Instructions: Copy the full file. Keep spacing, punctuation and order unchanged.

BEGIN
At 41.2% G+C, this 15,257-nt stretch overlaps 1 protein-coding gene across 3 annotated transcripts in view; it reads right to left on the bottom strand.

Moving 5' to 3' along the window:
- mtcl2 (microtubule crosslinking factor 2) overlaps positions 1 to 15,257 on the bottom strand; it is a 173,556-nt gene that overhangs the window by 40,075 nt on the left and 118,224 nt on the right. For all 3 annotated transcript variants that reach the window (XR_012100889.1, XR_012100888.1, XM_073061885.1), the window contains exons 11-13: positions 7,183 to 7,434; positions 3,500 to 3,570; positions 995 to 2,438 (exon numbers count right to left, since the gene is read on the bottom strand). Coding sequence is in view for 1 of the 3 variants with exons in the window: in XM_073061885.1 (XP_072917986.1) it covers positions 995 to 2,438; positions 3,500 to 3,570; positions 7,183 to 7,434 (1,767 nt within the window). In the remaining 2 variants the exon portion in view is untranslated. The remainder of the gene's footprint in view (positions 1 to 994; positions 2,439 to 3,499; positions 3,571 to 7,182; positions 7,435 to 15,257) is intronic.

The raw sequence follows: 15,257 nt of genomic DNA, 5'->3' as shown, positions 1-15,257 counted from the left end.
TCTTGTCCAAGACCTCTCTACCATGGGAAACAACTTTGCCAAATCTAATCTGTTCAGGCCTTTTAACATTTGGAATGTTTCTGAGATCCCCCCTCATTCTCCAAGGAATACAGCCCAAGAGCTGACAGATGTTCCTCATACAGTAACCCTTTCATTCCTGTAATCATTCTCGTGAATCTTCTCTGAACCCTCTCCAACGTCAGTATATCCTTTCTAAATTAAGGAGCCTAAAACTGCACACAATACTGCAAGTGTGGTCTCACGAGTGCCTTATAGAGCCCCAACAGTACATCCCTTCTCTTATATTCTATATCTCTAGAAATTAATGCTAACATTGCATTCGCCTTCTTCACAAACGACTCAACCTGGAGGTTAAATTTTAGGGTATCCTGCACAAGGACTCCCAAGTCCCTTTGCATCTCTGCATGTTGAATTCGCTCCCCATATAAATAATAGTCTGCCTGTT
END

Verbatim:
At 41.2% G+C, this 15,257-nt stretch overlaps 1 protein-coding gene across 3 annotated transcripts in view; it reads right to left on the bottom strand.

Moving 5' to 3' along the window:
- mtcl2 (microtubule crosslinking factor 2) overlaps positions 1 to 15,257 on the bottom strand; it is a 173,556-nt gene that overhangs the window by 40,075 nt on the left and 118,224 nt on the right. For all 3 annotated transcript variants that reach the window (XR_012100889.1, XR_012100888.1, XM_073061885.1), the window contains exons 11-13: positions 7,183 to 7,434; positions 3,500 to 3,570; positions 995 to 2,438 (exon numbers count right to left, since the gene is read on the bottom strand). Coding sequence is in view for 1 of the 3 variants with exons in the window: in XM_073061885.1 (XP_072917986.1) it covers positions 995 to 2,438; positions 3,500 to 3,570; positions 7,183 to 7,434 (1,767 nt within the window). In the remaining 2 variants the exon portion in view is untranslated. The remainder of the gene's footprint in view (positions 1 to 994; positions 2,439 to 3,499; positions 3,571 to 7,182; positions 7,435 to 15,257) is intronic.

The raw sequence follows: 15,257 nt of genomic DNA, 5'->3' as shown, positions 1-15,257 counted from the left end.
TCTTGTCCAAGACCTCTCTACCATGGGAAACAACTTTGCCAAATCTAATCTGTTCAGGCCTTTTAACATTTGGAATGTTTCTGAGATCCCCCCTCATTCTCCAAGGAATACAGCCCAAGAGCTGACAGATGTTCCTCATACAGTAACCCTTTCATTCCTGTAATCATTCTCGTGAATCTTCTCTGAACCCTCTCCAACGTCAGTATATCCTTTCTAAATTAAGGAGCCTAAAACTGCACACAATACTGCAAGTGTGGTCTCACGAGTGCCTTATAGAGCCCCAACAGTACATCCCTTCTCTTATATTCTATATCTCTAGAAATTAATGCTAACATTGCATTCGCCTTCTTCACAAACGACTCAACCTGGAGGTTAAATTTTAGGGTATCCTGCACAAGGACTCCCAAGTCCCTTTGCATCTCTGCATGTTGAATTCGCTCCCCATATAAATAATAGTCTGCCTGTT